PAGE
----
Respected professionals in the snow and ice removal industry have been testing and running studies on the Winter® Joma system for over a decade. There is no replacement for quality information from trusted sources. You can check the research for yourself.


Source Year Type Jurisdiction Findings
Evaluation of Snow Plow Blade Systems, Final Evaluation 2011 Research report North Dakota DOT Joma blades lasted three to four times longer than carbide steel, although in the test one truck experienced a reduction in Joma blade service life when the blade angle was set incorrectly on the plow.
“Maintenance testing new blades,” Inside newsletter 2009 Anecdotal report Iowa DOT Blades tested in 2000 lasted an average of three times longer than steel blades, although Iowa didn’t implement them at the time due to cost
Joma Plow Blade Evaluation 2010 Research report Lake County, Ohio Joma blade life span averaged 6,000 miles since they were first installed on the county’s plows in 2005 compared to 1,000 to 1,500 miles for steel blades
2010 Research report Franklin County, Ohio Trucks equipped with steel blades required an average of 2.6 blade changes in the 2006-2007 winter season. During the 2007-2008 winter season, trucks equipped with Joma blades required an average of 0.5 blade changes, suggesting five times as many blade changes for steel blades as Joma blades, although service time and mileage were not reported.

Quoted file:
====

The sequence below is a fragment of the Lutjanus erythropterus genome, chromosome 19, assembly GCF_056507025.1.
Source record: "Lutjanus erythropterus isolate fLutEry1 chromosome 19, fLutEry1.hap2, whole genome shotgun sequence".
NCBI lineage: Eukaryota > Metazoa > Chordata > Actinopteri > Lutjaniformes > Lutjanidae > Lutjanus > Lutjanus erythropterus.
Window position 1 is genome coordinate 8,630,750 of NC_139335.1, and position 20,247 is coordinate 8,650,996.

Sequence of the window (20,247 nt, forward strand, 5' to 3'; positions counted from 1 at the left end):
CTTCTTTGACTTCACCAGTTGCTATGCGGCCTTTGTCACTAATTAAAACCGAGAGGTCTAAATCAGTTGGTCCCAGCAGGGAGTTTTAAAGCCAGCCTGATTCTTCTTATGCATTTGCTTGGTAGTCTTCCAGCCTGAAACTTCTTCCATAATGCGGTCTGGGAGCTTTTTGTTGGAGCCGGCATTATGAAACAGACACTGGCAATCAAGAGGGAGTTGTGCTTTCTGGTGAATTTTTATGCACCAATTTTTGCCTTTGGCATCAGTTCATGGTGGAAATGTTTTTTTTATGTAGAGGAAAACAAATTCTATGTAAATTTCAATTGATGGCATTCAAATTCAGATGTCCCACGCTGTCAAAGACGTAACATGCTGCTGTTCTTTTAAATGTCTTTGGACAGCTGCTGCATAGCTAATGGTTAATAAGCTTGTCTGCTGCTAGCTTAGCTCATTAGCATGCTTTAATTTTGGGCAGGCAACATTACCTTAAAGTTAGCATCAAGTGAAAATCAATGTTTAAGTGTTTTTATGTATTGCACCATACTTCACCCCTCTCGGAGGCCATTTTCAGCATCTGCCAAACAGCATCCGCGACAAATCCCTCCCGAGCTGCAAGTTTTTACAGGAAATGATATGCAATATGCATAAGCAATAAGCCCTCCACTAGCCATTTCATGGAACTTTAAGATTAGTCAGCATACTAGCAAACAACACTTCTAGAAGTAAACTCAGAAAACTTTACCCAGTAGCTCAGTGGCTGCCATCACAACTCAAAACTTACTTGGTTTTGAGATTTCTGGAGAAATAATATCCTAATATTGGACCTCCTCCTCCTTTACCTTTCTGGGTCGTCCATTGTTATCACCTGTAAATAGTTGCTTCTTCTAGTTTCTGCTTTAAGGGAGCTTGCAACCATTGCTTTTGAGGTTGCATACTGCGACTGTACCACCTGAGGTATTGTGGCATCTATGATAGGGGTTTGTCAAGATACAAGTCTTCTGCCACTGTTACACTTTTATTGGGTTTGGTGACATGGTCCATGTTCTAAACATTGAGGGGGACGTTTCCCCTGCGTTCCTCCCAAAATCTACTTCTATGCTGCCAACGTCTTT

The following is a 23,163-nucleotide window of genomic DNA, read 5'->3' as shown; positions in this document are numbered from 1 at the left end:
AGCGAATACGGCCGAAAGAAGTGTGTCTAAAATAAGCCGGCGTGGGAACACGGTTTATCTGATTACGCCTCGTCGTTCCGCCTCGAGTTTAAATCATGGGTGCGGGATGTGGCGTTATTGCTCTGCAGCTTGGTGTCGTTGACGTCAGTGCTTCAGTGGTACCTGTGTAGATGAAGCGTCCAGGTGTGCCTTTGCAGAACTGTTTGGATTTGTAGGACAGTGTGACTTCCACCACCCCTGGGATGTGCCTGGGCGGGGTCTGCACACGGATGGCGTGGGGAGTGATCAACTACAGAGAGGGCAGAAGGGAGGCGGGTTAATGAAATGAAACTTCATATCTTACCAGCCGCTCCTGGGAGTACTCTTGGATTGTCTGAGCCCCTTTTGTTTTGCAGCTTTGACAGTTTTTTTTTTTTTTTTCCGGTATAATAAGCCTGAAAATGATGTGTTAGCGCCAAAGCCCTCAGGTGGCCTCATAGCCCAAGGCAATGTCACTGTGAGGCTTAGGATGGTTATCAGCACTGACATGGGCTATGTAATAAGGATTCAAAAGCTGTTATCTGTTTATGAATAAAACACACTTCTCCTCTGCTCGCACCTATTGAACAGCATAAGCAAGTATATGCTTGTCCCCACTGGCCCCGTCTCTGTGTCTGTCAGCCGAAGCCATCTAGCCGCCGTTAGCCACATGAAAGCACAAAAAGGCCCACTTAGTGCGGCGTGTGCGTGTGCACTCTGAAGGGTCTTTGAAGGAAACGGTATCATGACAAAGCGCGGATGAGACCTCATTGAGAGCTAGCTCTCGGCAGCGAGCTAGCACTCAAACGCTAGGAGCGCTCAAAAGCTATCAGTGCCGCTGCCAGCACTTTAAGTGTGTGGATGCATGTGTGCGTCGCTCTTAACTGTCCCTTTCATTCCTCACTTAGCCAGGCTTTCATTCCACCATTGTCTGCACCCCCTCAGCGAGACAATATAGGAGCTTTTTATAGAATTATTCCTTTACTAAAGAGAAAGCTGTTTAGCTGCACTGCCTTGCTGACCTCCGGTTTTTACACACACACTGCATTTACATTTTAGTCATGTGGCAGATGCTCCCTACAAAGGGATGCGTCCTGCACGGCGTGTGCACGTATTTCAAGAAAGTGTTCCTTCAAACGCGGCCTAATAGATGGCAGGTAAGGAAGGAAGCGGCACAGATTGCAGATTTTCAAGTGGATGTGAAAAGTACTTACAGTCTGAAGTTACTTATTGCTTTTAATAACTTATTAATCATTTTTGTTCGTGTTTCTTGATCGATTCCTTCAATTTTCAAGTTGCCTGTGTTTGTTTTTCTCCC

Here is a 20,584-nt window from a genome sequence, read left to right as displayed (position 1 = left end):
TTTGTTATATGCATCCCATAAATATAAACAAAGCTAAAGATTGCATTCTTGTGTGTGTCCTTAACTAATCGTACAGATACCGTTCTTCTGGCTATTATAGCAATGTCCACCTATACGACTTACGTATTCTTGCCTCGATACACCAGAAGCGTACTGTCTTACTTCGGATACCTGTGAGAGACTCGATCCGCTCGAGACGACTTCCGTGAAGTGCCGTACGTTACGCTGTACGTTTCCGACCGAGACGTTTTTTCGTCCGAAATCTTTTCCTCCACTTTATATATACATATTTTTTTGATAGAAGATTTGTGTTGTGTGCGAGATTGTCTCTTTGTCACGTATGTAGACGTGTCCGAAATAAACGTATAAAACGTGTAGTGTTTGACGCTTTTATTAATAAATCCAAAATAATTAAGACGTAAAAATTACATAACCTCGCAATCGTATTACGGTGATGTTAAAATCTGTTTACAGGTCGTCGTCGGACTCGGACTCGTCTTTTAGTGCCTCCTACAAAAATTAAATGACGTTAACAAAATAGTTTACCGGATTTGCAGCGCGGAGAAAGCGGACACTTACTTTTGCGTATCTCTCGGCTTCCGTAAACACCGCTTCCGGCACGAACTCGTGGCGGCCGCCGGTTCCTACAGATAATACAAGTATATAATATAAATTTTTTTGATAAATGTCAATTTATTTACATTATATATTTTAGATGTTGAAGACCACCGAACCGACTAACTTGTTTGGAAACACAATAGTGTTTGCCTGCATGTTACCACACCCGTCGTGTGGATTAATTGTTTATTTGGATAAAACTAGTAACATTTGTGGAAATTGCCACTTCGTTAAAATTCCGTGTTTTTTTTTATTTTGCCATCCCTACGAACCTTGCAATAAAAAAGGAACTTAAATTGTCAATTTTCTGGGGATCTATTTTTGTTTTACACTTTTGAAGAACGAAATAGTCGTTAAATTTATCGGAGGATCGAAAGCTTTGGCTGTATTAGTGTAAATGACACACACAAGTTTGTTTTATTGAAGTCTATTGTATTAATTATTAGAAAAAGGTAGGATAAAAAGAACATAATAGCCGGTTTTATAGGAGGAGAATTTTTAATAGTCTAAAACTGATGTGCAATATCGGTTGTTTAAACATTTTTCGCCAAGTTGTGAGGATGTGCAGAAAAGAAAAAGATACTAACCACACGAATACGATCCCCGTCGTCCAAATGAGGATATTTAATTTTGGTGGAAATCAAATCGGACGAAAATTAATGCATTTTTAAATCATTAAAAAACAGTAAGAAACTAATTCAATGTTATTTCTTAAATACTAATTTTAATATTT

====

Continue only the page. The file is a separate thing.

New Hampshire DOT 2009 Annual Report 2009 Anecdotal report New Hampshire DOT Projecting from five months of testing from the winter of 2008-2009, New Hampshire’s District 6 determined that Joma blades would last eight times as long as the department’s current blades. Further testing was planned for the 2009-2010 winter, but it did not happen due to the mildness of that winter
Clear Roads Product Experience Feedback for 2006-2017 Winter Seasons 2009 Anecdotal report Illinois DOT One Joma blade outlasted two sets of carbide blades in a single test. Follow-up comments in 2011 and 2012 reported that increased life span had continued.
2008 Anecdotal report Milaca and Elk River, Minnesota On one route, consisting of 14 miles of seal coat, 10 miles of microsurfacing, 5 miles of nova chip and 5 miles of bituminous, a Joma blade lasted 108 hours before replacement. A second route, consisting of 18 miles of seal coat, 25 miles of bituminous, 7 miles of concrete and 9 miles of microsurfacing, a Joma blade lasted 85.5 hours. On a third route, which was 45 miles of concrete in poor condition, a Joma blade lasted only 40 hours.
2007 Anecdotal report Utah DOT In two tests, Joma blades lasted 124 hours and 108 hours compared to an average of 21 hours for traditional blades.